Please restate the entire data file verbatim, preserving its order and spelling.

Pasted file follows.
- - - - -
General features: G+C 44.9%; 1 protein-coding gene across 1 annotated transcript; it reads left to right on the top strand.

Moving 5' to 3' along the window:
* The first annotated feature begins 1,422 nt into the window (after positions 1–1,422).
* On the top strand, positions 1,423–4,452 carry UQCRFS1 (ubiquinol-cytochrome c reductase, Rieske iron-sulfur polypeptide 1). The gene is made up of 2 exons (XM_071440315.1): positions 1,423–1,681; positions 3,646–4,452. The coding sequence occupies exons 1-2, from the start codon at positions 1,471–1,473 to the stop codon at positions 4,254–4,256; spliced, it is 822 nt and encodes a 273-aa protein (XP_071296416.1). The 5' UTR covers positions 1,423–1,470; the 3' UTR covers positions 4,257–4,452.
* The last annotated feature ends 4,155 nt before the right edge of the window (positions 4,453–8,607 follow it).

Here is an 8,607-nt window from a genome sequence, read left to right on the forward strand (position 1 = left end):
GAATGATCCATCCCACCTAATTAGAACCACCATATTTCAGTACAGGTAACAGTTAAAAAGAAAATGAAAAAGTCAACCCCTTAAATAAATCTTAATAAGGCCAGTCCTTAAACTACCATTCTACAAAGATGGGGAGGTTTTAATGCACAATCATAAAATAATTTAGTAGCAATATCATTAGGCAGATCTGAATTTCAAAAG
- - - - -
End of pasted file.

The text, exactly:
General features: G+C 44.9%; 1 protein-coding gene across 1 annotated transcript; it reads left to right on the top strand.

Moving 5' to 3' along the window:
* The first annotated feature begins 1,422 nt into the window (after positions 1–1,422).
* On the top strand, positions 1,423–4,452 carry UQCRFS1 (ubiquinol-cytochrome c reductase, Rieske iron-sulfur polypeptide 1). The gene is made up of 2 exons (XM_071440315.1): positions 1,423–1,681; positions 3,646–4,452. The coding sequence occupies exons 1-2, from the start codon at positions 1,471–1,473 to the stop codon at positions 4,254–4,256; spliced, it is 822 nt and encodes a 273-aa protein (XP_071296416.1). The 5' UTR covers positions 1,423–1,470; the 3' UTR covers positions 4,257–4,452.
* The last annotated feature ends 4,155 nt before the right edge of the window (positions 4,453–8,607 follow it).

Here is an 8,607-nt window from a genome sequence, read left to right on the forward strand (position 1 = left end):
GAATGATCCATCCCACCTAATTAGAACCACCATATTTCAGTACAGGTAACAGTTAAAAAGAAAATGAAAAAGTCAACCCCTTAAATAAATCTTAATAAGGCCAGTCCTTAAACTACCATTCTACAAAGATGGGGAGGTTTTAATGCACAATCATAAAATAATTTAGTAGCAATATCATTAGGCAGATCTGAATTTCAAAAG